- Banks worldwide cut 77,780 jobs in 2019, according to filings by financial institutions and labor unions — the highest total since 91,448 cuts in 2015.
- Nearly 82% of that figure came from banks in Europe, where negative interest rates are expected to continue for years to come.
- The four-year high mirrors a trend noted in a report published Thursday by executive outplacement firm Challenger, Gray & Christmas, which found that U.S. employers overall announced plans to cut 592,556 jobs from their payrolls in 2019, also the most since 2015.
The actual number of banking job cuts may be higher because many financial institutions eliminate employees without disclosing the plans, Bloomberg reported.
Deutsche Bank and HSBC together accounted for more than 30,000 announced job losses during the second half of 2019 alone. Deutsche in July began a significant restructuring, involving 18,000 staff cuts and a de-emphasis on investment banking. The Financial Times reported in October HSBC would cut 10,000 jobs. That figure comes on top of 4,700 job cuts announced in August, in tandem with the sudden departure of then-CEO Joe Flint.
Among U.S. banks, Morgan Stanley last month announced plans to cut about 1,500 jobs in a year-end attempt to boost efficiency. And Citigroup said in July it would cut hundreds across its fixed-income and stock-trading operations.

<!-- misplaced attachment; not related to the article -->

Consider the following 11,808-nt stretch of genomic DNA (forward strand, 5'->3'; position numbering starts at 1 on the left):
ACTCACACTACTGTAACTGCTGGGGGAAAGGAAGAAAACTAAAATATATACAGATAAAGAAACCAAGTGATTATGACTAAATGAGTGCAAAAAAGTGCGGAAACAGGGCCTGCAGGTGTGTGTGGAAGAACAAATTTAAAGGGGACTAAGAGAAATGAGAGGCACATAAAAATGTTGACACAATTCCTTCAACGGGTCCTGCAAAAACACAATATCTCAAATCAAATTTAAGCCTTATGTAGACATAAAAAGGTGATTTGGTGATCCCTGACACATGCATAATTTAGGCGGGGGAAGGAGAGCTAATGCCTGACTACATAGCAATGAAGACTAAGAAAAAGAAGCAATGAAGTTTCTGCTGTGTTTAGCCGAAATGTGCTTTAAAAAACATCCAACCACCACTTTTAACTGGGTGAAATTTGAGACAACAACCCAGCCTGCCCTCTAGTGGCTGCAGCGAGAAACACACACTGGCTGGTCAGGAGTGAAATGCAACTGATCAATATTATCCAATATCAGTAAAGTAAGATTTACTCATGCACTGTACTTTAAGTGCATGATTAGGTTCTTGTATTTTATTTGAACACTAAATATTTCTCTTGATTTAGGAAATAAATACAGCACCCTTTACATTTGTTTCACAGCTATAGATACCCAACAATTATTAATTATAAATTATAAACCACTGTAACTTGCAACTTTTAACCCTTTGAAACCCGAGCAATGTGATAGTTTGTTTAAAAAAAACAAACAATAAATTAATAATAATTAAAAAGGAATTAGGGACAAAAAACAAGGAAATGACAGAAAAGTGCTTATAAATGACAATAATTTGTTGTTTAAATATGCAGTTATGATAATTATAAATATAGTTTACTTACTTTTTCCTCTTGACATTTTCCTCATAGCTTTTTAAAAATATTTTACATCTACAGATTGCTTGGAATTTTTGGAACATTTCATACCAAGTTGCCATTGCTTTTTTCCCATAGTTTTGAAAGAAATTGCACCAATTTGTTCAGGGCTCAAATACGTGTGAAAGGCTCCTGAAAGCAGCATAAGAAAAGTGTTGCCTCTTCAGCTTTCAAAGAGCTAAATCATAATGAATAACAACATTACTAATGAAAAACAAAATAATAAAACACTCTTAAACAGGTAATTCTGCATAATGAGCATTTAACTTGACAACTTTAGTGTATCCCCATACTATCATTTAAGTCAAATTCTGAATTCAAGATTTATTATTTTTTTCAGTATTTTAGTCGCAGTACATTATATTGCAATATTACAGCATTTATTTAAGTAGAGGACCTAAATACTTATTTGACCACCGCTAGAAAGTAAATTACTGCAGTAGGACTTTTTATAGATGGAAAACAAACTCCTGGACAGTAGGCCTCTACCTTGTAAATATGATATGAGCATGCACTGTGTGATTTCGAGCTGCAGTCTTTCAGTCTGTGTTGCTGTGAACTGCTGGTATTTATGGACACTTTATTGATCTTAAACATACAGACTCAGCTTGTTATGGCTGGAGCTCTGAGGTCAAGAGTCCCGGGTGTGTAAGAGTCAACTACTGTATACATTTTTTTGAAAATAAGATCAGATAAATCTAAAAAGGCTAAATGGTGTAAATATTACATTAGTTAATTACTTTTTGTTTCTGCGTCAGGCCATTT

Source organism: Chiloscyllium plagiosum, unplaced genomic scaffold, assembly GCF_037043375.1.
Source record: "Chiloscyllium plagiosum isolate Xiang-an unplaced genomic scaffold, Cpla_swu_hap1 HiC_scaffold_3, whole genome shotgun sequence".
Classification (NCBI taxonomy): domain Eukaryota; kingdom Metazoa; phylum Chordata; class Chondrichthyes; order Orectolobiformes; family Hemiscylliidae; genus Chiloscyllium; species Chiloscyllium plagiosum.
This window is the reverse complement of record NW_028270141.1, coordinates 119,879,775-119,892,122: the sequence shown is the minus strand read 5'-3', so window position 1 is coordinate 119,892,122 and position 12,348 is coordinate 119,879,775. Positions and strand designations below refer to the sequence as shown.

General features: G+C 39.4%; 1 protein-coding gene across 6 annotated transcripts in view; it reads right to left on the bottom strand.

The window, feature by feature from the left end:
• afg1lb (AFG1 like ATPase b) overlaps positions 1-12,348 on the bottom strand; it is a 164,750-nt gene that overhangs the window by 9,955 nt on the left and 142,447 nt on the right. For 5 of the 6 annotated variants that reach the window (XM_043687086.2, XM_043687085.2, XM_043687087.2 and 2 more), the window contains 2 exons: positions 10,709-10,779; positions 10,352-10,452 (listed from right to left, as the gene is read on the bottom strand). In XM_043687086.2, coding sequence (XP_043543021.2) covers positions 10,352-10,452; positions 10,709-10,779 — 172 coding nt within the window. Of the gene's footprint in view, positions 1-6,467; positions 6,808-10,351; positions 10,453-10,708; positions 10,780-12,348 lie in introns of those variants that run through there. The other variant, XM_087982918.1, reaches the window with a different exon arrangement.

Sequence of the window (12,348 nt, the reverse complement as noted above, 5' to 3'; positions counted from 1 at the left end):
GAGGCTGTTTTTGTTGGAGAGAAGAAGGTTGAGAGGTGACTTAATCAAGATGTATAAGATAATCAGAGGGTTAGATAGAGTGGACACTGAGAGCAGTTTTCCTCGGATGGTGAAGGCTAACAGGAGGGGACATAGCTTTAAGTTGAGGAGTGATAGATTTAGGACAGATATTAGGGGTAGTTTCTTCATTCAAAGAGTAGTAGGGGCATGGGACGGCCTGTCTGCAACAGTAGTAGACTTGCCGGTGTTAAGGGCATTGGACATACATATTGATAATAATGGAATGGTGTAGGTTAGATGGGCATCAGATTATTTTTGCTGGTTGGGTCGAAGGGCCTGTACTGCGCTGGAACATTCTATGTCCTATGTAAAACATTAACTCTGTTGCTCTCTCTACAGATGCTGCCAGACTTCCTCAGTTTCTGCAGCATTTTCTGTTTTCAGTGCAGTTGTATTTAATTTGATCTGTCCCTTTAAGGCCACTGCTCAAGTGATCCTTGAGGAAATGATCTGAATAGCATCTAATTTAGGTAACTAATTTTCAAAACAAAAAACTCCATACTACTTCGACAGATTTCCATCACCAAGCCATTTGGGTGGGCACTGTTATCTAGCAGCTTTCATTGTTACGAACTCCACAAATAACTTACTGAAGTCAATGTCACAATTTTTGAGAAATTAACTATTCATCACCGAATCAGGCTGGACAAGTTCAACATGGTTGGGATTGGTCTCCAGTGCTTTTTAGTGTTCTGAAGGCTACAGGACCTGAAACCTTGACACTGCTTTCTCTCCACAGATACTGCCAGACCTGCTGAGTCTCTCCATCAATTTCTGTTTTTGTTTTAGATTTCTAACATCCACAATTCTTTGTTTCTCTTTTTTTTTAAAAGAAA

A Wells Fargo Securities report in October predicted the banking sector can expect technology to swallow up to 200,000 jobs over the next decade. That breaks down to a 20% to 33% workforce reduction for back office, branch, call center and corporate employees, with lesser impact on tech, sales, advising and consulting jobs.
The concentration of job losses in Europe highlights the tendency of governments to bail out banks that cull staff to maintain profitability. But it also showed the toll that trade disputes have taken on the continent.
"The sectors with the highest number of cuts this year were all dealing with trade concerns, emerging technologies, and shifts in consumer behavior,” said Andrew Challenger, vice president of Challenger, Gray & Christmas, which cited retail as its hardest-hit sector.
Cuts in Europe are expected to continue. BBVA and Julius Baer have announced in the past month that they are planning or considering staff reductions, according to Bloomberg.
In the U.S., meanwhile, government programs and rising rates have helped lenders bounce back more rapidly since the 2007-08 financial crisis.